Seehofer tells Islam conference Muslims are a part of Germany | News | DW | 28.11.2018

Visit the new DW website

Take a look at the beta version of We're not done yet! Your opinion can help us make it better.

  1. Inhalt
  2. Navigation
  3. Weitere Inhalte
  4. Metanavigation
  5. Suche
  6. Choose from 30 Languages


Seehofer tells Islam conference Muslims are a part of Germany

Some have called it a U-turn, others see it in less dramatic terms. Interior Minister Horst Seehofer has said that "Muslims are a part of Germany" on the opening day of the German Islam Conference.

Horst Seehofer said on Wednesday in Berlin that "Muslims belong to Germany," speaking as he presided over the fourth German Islam Conference (DIK). The comments drew particular attention given Seehofer's past statement that Islam was not part of Germany.

Seehofer said Muslims "have the same rights and duties as all citizens of this country." There can be "no reasonable doubt" about that, he said.

Seehofer, a conservative who's set to step down as leader of Bavaria's Christian Social Union (CSU), caused controversy in March when he said that "Islam doesn't belong to Germany," and that "Germany has been shaped by Christianity."

<div class="opinary-widget-embed" data-poll="do-you-think-its-time-for-germany-to-acc" data-customer="deutschewelleeng"></div>
<script async type="text/javascript" src="//"></script>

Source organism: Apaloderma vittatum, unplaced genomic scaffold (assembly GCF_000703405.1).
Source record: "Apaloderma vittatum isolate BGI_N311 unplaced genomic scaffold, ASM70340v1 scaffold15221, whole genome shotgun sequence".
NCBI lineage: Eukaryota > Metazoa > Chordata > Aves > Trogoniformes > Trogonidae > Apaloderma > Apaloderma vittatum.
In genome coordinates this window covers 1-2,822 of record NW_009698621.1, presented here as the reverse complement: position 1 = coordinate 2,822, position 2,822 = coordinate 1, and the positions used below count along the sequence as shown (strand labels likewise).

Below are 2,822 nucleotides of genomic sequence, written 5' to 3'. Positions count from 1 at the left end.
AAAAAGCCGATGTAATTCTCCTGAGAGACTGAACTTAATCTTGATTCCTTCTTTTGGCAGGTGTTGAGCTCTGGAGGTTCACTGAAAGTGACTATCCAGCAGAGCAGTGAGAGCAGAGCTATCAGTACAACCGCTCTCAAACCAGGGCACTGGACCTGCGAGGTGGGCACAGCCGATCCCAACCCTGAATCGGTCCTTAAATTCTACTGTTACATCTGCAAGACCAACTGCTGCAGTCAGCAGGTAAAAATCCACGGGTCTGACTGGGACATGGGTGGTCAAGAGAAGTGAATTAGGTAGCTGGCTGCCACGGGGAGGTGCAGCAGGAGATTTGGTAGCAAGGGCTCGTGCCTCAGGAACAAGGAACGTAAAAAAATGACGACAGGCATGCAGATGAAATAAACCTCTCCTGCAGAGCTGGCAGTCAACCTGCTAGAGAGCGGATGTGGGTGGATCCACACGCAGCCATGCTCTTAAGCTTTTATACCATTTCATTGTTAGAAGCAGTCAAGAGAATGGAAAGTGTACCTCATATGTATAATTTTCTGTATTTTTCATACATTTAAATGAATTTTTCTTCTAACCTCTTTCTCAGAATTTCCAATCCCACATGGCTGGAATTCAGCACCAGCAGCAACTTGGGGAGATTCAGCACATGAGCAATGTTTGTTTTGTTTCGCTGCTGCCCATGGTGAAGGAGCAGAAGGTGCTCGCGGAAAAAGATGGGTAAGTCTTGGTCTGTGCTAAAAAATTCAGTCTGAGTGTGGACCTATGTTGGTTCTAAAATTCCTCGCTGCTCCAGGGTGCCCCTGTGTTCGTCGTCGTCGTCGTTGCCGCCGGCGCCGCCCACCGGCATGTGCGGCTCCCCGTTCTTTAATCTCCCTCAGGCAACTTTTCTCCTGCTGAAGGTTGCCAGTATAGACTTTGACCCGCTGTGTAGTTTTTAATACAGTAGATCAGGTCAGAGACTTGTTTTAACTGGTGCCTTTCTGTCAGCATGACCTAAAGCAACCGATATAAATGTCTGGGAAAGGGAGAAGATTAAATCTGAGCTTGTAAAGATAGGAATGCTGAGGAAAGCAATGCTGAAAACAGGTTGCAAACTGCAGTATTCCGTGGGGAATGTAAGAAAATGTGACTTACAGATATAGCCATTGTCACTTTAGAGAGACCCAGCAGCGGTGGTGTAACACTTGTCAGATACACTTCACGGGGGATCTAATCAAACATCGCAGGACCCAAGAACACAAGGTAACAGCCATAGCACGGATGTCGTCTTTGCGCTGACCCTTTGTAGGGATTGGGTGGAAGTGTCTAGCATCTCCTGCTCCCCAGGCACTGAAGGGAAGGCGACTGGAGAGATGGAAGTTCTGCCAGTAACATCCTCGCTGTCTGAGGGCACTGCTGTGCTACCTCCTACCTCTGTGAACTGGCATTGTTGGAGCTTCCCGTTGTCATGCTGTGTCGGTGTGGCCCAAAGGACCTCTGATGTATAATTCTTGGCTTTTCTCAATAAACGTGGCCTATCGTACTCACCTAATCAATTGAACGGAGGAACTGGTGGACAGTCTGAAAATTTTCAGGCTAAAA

However, even in that March interview with mass-circulation daily Bild, Seehofer had said: "Muslims who live here are naturally part of Germany. That does not of course mean that we therefore give up on our country-specific traditions and customs out of false consideration."

Those comments prompted stark criticism of Seehofer, who many say has since sought to soften his stance on the issue.

Watch video 02:29

German Islam Conference — a difficult dialog

The German Islam Conference, which was first launched in 2006 by former Interior Minister Wolfgang Schäuble, brings together German Muslims and officials of the federal and local governments.

The aim of the conference is to improve the religious and social participation of Muslims in Germany and to further develop the dialogue between government representatives and Islamic organizations.

This year, Seehofer made some changes to the event, inviting more liberal theologians and scientists in addition to Islamic organizations. Some of his invitees had been critical of these organizations for their conservative approach to Islam.

In recent years, the conference has dealt with topics such as religious education and Islamic pastoral care.

The focus of this year's meeting will be on the issue of foreign influence on Germany's mosques and Muslim communities, but also on the role of Islamic theology in German universities. The discussions will continue into Thursday.

Watch video 01:00

What does a "German Islam" mean to Germans?

gs/msh (dpa, epd, AFP)